When someone asks about your nonprofit organization, where do you start?
Do you talk about the problem you’re trying to solve? Do you explain why you founded the organization? Do you highlight your latest impact metrics?
Many nonprofit leaders have a hard time telling their story because they struggle to balance all the possible elements of their narrative. There’s too much they could say, so they don’t know how to begin.
That’s why, at Stand Together Foundation, storytelling is one of the pillars of our flagship Catalyst Program. We believe it’s one of the most powerful tools social entrepreneurs can use to communicate their values and motivate action.
Over the course of several months, our Catalysts work with a storytelling coach to craft a story that effectively situates their work in the context of their own personal experience and the value they’re providing to society. These inspiring stories eventually become Stand Speeches, like this one delivered by Shaun Alexander, or this one delivered by Danielle Espiritu.
Every story is different, but we find that the best stories combine a few key elements: a Story of Self, a Story of Us, and a Story of Now. Using these narrative devices gives our Catalysts a framework to organize their thinking and connect more deeply with their audience.
Keep reading to learn more about each element, and then think about how you might use them yourself the next time you tell your story.
Story of Self
A Story of Self invites others to connect with you on a personal level. This is your chance to explain the values that drive you.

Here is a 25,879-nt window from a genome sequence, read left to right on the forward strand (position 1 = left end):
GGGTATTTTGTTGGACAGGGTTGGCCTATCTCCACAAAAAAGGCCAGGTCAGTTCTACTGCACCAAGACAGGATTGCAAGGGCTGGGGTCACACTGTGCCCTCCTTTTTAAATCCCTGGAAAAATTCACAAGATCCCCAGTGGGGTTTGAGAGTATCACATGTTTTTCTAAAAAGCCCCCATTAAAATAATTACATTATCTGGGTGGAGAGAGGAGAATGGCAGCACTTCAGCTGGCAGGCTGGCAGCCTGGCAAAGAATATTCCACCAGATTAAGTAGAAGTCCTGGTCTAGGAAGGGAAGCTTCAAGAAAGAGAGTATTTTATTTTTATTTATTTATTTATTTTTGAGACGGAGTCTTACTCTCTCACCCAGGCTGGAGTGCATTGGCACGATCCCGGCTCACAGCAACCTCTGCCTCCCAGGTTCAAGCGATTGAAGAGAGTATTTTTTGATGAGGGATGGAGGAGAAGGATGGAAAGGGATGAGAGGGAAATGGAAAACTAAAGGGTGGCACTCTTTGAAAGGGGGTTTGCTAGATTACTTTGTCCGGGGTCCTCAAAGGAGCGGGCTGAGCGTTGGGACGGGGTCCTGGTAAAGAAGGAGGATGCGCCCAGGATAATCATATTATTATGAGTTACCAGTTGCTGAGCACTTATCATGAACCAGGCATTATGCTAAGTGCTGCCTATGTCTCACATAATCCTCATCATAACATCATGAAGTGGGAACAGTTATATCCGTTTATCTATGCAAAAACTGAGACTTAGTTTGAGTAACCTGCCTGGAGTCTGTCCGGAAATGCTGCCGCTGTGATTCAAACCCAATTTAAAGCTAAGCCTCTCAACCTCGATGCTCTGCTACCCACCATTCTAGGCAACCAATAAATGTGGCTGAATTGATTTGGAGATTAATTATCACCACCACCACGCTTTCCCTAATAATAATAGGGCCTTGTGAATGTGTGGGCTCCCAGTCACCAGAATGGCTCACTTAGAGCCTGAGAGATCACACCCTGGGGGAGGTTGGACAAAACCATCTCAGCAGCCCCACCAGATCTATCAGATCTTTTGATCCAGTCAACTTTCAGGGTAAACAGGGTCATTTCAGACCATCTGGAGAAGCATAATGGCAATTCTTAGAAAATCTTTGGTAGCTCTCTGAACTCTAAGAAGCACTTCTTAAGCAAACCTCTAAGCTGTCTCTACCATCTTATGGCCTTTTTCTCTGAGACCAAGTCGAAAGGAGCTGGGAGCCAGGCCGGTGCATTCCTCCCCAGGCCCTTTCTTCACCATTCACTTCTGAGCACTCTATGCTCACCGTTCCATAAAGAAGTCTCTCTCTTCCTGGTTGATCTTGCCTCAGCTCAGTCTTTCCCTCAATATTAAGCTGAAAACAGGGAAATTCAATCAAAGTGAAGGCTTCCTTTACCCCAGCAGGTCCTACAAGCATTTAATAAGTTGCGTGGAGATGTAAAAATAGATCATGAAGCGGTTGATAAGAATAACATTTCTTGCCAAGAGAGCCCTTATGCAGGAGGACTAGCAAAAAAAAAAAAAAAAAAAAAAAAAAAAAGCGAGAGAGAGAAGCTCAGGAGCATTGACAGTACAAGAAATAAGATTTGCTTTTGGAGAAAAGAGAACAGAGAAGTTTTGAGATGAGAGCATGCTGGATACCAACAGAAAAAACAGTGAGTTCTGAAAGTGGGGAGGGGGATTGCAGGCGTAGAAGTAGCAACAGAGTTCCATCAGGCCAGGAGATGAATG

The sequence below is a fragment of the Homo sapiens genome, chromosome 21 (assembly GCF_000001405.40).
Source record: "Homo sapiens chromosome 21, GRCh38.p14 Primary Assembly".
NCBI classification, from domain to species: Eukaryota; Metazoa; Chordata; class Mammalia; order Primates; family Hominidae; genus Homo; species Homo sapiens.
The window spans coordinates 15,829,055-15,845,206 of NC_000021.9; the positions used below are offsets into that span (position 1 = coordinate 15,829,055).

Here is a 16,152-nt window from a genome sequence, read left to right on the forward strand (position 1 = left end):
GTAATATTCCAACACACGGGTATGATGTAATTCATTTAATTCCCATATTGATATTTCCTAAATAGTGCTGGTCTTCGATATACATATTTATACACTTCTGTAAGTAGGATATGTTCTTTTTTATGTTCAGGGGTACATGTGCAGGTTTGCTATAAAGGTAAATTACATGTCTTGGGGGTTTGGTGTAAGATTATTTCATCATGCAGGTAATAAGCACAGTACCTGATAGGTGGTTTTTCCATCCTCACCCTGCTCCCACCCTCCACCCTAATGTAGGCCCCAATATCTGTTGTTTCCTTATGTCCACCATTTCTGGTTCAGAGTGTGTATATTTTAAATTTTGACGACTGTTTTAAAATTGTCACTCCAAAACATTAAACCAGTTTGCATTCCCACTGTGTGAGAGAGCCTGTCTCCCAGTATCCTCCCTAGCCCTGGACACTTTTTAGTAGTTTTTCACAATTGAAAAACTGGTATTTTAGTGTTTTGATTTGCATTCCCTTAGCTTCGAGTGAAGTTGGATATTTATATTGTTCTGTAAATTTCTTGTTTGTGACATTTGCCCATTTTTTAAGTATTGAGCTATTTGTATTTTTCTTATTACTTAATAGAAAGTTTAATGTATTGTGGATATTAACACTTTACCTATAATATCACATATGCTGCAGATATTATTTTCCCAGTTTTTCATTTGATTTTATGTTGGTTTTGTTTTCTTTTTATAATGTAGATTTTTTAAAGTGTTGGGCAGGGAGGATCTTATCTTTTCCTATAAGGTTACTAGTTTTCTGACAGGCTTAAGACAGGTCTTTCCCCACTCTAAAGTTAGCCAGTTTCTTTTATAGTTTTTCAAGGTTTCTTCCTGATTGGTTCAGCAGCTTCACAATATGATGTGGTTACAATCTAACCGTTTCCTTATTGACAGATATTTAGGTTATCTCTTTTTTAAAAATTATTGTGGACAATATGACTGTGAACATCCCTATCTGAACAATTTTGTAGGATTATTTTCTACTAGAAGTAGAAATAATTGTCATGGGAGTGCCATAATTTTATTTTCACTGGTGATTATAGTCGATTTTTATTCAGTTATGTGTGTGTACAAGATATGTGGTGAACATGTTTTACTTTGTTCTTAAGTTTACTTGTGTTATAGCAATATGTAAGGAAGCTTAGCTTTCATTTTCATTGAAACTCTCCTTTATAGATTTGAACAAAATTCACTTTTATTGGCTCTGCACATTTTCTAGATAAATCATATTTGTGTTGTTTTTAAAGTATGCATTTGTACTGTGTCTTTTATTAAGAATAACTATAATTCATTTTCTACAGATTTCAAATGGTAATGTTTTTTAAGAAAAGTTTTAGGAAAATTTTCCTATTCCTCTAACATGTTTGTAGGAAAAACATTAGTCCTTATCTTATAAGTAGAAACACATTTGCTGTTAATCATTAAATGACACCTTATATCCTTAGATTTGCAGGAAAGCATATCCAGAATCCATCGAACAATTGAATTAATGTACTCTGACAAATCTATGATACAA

You’ve made choices throughout your life in response to unique challenges and experiences. These might include confrontations with pain, moments of hope, or moments of clarity. Why did you feel you had to act? What sparked your commitment to the work you are doing now?
Be as specific as possible. Describe the circumstances, the places, the colors, and the sounds to draw your audience into your experience.
Story of Us
A Story of Us invites others to join your community. This is when you make others feel like they are part of your mission. It’s no longer personal; it’s a shared responsibility.
Talk about your organization as a group of people made up of unique experiences, working towards a single vision. Share examples of why the status quo is unacceptable, and paint a picture of how the world should and could be instead.
Story of Now
A Story of Now invites others to take action. This gives your story urgency.
Define your specific pathway to creating value. What is unique about your approach? What is your “secret sauce”? Why is your team needed, now more than ever?
It’s also critical that you offer hope at this point of your story. Give evidence of success, and point to signs that change is possible. By combining urgency and hope, you force your audience to make a choice, and decide whether or not they will participate in your mission.